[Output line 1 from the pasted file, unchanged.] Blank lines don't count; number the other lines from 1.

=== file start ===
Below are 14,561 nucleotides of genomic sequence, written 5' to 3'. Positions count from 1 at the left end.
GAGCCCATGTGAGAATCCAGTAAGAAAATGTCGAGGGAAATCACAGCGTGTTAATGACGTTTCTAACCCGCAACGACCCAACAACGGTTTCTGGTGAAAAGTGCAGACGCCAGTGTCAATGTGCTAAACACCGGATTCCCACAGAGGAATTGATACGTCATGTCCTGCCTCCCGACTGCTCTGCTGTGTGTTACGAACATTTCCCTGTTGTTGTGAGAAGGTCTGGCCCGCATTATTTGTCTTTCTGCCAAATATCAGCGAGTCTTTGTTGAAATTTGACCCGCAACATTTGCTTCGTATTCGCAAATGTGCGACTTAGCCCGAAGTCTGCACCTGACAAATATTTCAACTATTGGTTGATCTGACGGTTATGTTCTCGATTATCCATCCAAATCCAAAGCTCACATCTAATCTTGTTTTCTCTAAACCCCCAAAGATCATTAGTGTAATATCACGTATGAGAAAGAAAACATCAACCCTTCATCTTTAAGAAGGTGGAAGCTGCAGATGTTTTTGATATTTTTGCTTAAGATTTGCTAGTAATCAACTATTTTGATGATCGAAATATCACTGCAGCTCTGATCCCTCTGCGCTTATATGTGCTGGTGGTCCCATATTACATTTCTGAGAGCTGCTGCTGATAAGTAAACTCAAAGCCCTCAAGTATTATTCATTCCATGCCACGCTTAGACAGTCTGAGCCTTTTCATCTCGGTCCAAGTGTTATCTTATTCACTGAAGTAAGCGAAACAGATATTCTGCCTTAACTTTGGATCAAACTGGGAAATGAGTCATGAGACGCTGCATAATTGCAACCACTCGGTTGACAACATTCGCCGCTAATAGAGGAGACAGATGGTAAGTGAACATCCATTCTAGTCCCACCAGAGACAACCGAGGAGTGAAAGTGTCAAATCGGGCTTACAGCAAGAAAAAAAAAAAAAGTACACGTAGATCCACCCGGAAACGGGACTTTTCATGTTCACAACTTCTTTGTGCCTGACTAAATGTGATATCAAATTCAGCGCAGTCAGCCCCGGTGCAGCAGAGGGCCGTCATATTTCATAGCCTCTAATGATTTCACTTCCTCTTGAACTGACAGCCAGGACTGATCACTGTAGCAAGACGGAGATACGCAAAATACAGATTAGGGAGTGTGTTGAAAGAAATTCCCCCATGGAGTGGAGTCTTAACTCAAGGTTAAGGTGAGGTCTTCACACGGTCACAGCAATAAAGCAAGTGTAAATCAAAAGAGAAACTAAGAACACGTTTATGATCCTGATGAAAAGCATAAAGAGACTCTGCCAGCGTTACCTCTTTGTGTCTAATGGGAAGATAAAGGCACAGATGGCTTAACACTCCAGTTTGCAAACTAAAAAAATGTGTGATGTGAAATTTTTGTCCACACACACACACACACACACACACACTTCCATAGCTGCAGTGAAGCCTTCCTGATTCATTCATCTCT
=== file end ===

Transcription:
Below are 14,561 nucleotides of genomic sequence, written 5' to 3'. Positions count from 1 at the left end.